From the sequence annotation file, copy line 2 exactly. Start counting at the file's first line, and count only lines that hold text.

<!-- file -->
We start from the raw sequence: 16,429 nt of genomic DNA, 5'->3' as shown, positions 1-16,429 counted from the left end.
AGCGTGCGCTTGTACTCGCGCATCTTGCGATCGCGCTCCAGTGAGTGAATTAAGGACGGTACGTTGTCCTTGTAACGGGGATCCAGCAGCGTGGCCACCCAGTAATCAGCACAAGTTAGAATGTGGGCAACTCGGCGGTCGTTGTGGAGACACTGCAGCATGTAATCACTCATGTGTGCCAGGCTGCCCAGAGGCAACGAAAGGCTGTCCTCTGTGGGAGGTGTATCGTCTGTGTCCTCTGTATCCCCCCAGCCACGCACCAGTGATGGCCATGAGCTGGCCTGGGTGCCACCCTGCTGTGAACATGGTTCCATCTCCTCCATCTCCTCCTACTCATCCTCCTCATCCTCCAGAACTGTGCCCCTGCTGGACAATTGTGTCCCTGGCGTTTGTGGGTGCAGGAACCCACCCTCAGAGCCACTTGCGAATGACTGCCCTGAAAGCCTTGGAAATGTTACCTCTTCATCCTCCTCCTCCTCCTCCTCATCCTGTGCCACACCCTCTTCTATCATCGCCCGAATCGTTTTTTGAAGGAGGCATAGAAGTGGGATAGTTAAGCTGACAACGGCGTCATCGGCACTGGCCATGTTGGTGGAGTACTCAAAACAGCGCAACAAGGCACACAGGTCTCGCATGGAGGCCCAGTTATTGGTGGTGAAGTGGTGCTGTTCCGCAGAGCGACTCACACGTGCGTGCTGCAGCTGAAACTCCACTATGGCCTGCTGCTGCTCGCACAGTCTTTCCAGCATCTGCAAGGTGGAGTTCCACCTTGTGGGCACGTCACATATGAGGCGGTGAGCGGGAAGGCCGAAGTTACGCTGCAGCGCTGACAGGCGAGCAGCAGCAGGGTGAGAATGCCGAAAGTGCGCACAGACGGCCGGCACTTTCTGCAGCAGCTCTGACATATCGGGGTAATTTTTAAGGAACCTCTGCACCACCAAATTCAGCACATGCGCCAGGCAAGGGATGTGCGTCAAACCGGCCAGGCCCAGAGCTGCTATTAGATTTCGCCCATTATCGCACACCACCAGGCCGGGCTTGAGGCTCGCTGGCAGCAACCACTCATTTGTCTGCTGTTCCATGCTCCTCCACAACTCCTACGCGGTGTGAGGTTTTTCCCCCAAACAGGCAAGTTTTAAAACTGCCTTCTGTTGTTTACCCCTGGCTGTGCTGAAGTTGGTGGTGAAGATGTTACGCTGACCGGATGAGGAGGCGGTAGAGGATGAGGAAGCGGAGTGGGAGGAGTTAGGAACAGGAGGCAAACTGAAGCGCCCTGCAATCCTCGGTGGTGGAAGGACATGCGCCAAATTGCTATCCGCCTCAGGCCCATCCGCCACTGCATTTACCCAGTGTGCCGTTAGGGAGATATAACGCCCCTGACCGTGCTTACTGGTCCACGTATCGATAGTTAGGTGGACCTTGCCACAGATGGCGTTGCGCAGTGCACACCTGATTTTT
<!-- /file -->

AGCGTGCGCTTGTACTCGCGCATCTTGCGATCGCGCTCCAGTGAGTGAATTAAGGACGGTACGTTGTCCTTGTAACGGGGATCCAGCAGCGTGGCCACCCAGTAATCAGCACAAGTTAGAATGTGGGCAACTCGGCGGTCGTTGTGGAGACACTGCAGCATGTAATCACTCATGTGTGCCAGGCTGCCCAGAGGCAACGAAAGGCTGTCCTCTGTGGGAGGTGTATCGTCTGTGTCCTCTGTATCCCCCCAGCCACGCACCAGTGATGGCCATGAGCTGGCCTGGGTGCCACCCTGCTGTGAACATGGTTCCATCTCCTCCATCTCCTCCTACTCATCCTCCTCATCCTCCAGAACTGTGCCCCTGCTGGACAATTGTGTCCCTGGCGTTTGTGGGTGCAGGAACCCACCCTCAGAGCCACTTGCGAATGACTGCCCTGAAAGCCTTGGAAATGTTACCTCTTCATCCTCCTCCTCCTCCTCCTCATCCTGTGCCACACCCTCTTCTATCATCGCCCGAATCGTTTTTTGAAGGAGGCATAGAAGTGGGATAGTTAAGCTGACAACGGCGTCATCGGCACTGGCCATGTTGGTGGAGTACTCAAAACAGCGCAACAAGGCACACAGGTCTCGCATGGAGGCCCAGTTATTGGTGGTGAAGTGGTGCTGTTCCGCAGAGCGACTCACACGTGCGTGCTGCAGCTGAAACTCCACTATGGCCTGCTGCTGCTCGCACAGTCTTTCCAGCATCTGCAAGGTGGAGTTCCACCTTGTGGGCACGTCACATATGAGGCGGTGAGCGGGAAGGCCGAAGTTACGCTGCAGCGCTGACAGGCGAGCAGCAGCAGGGTGAGAATGCCGAAAGTGCGCACAGACGGCCGGCACTTTCTGCAGCAGCTCTGACATATCGGGGTAATTTTTAAGGAACCTCTGCACCACCAAATTCAGCACATGCGCCAGGCAAGGGATGTGCGTCAAACCGGCCAGGCCCAGAGCTGCTATTAGATTTCGCCCATTATCGCACACCACCAGGCCGGGCTTGAGGCTCGCTGGCAGCAACCACTCATTTGTCTGCTGTTCCATGCTCCTCCACAACTCCTACGCGGTGTGAGGTTTTTCCCCCAAACAGGCAAGTTTTAAAACTGCCTTCTGTTGTTTACCCCTGGCTGTGCTGAAGTTGGTGGTGAAGATGTTACGCTGACCGGATGAGGAGGCGGTAGAGGATGAGGAAGCGGAGTGGGAGGAGTTAGGAACAGGAGGCAAACTGAAGCGCCCTGCAATCCTCGGTGGTGGAAGGACATGCGCCAAATTGCTATCCGCCTCAGGCCCATCCGCCACTGCATTTACCCAGTGTGCCGTTAGGGAGATATAACGCCCCTGACCGTGCTTACTGGTCCACGTATCGATAGTTAGGTGGACCTTGCCACAGATGGCGTTGCGCAGTGCACACCTGATTTTT